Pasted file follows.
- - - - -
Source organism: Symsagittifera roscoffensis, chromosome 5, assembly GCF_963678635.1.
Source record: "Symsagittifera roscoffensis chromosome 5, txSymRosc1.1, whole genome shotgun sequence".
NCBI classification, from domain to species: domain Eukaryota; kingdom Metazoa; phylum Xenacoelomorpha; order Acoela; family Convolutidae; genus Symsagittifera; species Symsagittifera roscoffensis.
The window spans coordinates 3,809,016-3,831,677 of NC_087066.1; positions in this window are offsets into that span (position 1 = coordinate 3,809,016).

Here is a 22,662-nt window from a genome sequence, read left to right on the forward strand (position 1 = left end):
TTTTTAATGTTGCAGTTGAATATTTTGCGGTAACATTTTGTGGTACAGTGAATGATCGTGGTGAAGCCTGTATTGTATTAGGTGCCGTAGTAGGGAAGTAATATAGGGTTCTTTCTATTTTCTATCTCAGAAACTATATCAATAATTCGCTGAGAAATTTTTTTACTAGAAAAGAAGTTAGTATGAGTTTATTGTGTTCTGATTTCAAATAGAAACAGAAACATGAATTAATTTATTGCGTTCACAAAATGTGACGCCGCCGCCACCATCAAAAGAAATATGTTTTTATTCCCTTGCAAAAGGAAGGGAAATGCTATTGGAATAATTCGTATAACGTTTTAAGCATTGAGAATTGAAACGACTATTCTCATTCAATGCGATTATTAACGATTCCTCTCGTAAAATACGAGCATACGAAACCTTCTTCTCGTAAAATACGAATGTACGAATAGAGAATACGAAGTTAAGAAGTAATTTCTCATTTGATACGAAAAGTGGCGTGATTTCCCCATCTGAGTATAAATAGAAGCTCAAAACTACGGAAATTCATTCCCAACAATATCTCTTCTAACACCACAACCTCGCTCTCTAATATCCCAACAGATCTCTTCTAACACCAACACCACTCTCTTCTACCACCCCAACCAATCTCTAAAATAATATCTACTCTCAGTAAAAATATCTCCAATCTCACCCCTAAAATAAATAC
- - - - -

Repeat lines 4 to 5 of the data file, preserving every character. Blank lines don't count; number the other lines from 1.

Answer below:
The window spans coordinates 3,809,016-3,831,677 of NC_087066.1; positions in this window are offsets into that span (position 1 = coordinate 3,809,016).

Here is a 22,662-nt window from a genome sequence, read left to right on the forward strand (position 1 = left end):